Why the Richie Incognito-Jonathan Martin issue shows lack of leadership in Miami

Robert Mayer-USA TODAY Sports

The Miami Dolphins have had to deal with a serious problem in the Richie Incognito-Jonathan Martin bullying issue. We take a look at how this reflects a lack of leadership.

Last week, I put together an article about the notion of distractions vs. excuses in the NFL. When Michael Sam came out of the closet, some players, coaches and executives came out on the record in support, while anonymous executives claimed this could cause distractions, and would impact his draft stock.

I spoke about how weaker teams will be unable to handle these so-called distractions, and turn them into excuses when they struggle. In less than a week, we've seen another example of that, and how weak leadership can impact a team. This time around, we've seen the Richie Incognito-Jonathan Martin mess continue to paint the Miami Dolphins organization in a very poor light.

The reports proclaim (PDF) that head coach Joe Philbin was not aware of what was going on, but that the offensive line coaches were aware of the situation. In assessing this, I'm not entirely sure what would be worse: Philbin being in the dark, or Philbin covering up the situation.

Whatever Philbin did or did not know, this entire scenario shows a jaw-dropping lack of leadership. It shows a lack of leadership from the coaching staff, and it shows a lack of leadership within the players themselves. I understand the idea that a coach will remain outside the loop on certain things, and let players police themselves. The problem is that this involved the exact of players self-policing.

I bring all this up in part because I want to encourage you all to read this article by former NFL offensive lineman Mark Schlereth. He discusses his time in Washington and Denver, from the day he was drafted by Joe Gibbs, to when he became one of the leaders in the Denver locker room. While I'm sure everything wasn't perfect in those locker rooms, his assessment of life with the Hogs in particular shows the kind of leadership that seems to be lacking in Miami. I think the Dolphins probably have good people in their locker room, but they lack the gumption to step up and put an end to this kind of nonsense.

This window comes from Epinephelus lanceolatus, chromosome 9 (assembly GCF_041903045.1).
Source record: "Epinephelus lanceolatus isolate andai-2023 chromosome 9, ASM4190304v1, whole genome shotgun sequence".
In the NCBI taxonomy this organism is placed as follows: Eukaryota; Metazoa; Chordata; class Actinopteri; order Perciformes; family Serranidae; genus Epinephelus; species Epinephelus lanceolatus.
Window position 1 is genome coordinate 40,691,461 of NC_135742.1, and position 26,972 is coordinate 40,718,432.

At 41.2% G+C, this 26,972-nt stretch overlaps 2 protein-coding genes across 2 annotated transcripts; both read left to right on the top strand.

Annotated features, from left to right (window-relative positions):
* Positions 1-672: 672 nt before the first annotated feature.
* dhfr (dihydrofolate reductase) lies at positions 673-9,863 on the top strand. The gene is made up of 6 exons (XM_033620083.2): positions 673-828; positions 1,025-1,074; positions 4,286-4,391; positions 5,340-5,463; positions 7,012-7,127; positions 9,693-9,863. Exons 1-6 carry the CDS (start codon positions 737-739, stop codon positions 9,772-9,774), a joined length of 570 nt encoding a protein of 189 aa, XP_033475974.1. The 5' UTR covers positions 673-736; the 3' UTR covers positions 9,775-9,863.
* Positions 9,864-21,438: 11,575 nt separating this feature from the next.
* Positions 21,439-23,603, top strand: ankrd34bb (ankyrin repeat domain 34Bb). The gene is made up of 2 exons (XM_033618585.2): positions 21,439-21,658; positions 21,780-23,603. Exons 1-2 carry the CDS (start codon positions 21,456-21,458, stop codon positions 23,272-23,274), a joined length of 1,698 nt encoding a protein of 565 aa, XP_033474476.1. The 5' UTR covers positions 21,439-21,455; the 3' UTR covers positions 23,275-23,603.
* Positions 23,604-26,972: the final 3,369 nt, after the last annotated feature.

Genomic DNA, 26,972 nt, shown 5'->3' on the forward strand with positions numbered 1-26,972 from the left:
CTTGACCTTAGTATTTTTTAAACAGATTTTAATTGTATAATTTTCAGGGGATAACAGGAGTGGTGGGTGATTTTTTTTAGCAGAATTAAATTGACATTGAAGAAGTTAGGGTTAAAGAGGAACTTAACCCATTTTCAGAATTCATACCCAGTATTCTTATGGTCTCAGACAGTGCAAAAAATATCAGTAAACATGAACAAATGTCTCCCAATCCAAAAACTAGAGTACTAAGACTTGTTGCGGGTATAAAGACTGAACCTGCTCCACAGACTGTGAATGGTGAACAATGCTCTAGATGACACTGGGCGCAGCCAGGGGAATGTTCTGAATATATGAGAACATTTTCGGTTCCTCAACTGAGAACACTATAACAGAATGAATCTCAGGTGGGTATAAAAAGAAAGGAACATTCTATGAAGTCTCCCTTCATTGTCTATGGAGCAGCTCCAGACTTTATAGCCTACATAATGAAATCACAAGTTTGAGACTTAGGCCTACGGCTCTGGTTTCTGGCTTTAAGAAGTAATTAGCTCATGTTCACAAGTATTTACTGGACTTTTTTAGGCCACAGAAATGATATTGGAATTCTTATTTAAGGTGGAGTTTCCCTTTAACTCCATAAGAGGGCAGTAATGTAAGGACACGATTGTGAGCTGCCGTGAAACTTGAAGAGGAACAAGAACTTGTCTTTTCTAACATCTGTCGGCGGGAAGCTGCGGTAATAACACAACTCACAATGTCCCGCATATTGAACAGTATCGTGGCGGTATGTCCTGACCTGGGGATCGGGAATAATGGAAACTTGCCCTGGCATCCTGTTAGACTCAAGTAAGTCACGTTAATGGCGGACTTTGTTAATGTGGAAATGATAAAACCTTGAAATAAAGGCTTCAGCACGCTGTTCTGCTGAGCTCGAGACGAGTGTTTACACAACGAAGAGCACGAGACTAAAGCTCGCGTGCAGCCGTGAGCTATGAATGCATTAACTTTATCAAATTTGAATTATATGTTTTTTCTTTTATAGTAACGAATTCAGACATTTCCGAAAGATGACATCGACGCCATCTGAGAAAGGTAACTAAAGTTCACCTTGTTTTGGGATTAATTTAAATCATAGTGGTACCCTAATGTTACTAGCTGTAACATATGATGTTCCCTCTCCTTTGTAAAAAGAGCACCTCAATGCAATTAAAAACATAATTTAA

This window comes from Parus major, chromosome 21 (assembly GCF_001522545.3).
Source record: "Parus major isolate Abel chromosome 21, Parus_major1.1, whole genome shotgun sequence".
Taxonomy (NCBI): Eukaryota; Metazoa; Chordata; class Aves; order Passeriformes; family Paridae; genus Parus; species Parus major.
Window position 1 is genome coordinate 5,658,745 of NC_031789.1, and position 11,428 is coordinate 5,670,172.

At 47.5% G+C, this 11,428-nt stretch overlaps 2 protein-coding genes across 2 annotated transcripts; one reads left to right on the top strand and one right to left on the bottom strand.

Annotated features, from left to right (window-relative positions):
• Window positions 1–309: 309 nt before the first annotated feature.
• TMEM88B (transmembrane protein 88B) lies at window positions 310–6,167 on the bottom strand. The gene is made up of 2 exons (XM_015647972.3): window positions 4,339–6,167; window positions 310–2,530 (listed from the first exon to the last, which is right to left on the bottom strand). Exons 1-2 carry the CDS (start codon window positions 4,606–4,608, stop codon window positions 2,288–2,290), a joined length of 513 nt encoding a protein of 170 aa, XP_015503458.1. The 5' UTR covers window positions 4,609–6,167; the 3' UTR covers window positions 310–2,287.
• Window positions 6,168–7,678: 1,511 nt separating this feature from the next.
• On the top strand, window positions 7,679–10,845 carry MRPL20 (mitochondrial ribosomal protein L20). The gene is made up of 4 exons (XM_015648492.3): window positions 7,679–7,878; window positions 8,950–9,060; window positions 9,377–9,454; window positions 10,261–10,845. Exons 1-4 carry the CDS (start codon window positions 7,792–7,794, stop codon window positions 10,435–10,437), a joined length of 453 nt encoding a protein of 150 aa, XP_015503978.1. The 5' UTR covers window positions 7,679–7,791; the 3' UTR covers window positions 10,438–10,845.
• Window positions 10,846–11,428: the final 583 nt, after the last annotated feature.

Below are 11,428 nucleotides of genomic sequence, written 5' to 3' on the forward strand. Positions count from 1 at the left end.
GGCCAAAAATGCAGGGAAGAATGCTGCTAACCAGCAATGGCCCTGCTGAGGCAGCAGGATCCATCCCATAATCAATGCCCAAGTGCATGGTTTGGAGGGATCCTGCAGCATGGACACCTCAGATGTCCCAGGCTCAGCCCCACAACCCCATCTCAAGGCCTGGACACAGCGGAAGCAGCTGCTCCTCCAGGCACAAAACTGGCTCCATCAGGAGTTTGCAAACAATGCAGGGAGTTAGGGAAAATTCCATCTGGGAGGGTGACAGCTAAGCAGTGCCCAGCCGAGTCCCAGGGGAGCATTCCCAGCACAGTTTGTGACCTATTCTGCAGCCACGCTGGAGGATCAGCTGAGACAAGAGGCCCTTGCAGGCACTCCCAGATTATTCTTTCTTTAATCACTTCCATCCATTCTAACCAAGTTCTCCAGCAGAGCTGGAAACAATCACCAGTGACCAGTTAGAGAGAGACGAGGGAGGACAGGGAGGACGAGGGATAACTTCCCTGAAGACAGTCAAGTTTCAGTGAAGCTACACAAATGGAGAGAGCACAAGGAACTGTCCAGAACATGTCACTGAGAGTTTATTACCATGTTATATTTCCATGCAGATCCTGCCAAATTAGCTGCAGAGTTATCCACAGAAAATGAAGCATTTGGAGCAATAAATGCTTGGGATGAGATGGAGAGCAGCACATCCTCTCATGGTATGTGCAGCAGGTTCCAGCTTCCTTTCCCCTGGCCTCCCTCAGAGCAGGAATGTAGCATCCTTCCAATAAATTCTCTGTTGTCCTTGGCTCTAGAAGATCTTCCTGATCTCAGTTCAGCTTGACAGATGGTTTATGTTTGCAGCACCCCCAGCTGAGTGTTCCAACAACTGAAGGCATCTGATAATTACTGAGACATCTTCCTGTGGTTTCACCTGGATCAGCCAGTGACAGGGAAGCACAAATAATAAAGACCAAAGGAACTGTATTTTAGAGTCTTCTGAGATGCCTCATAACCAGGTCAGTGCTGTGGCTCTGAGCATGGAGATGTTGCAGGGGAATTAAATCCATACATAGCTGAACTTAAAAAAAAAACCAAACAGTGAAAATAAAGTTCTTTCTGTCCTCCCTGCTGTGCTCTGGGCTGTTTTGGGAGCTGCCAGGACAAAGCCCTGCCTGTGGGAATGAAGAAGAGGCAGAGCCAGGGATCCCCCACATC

When Martin first left the Dolphins this past season, Bay Area media brought up the issue of bullying and hazing with 49ers players. The players discussed the seriousness of what they do, and that this kind of excessive behavior did not go on. I'm sure there was something like players singing their alma mater's fight song, and we know Vernon Davis had some of the players buying beverages for the team at his Jamba Juice. When there are new members, there are going to be little things like that.

But like some of the other quality teams around the league, this 49ers squad is in this to win Super Bowls, not mess around. There are times where joviality is the order of the day. We see this with the basket in the locker room and Quinton Patton's "dunk cam" on Instagram. People can have fun, and still handle business. And that's one reason the 49ers are successful. They have the necessary leadership to handle issues like this.

And this is why I don't see the Dolphins turning into anything more than a middling franchise. Even with more talent, Joe Philbin and his staff have not instituted the kind of personality that winning teams bring to the table. You have to execute on the field, but given the amount of time these guys are spending side-by-side, there needs to be some semblance of unity from the top down. There can be competition and some measure of tension within the team. We see it on the field, and we even see it between Trent Baalke and Jim Harbaugh. But the good teams know how to focus the energy, and not waste on nonsense like this.

At the end of the day, the quality teams keep their eye on the prize. There will be hiccups along the way, but the best teams know how to work around them. Teams like the 49ers, the Patriots, and the Seahawks have shown they can work past these so-called distractions, and aim for the greater good. Teams like the Dolphins? Not so much.

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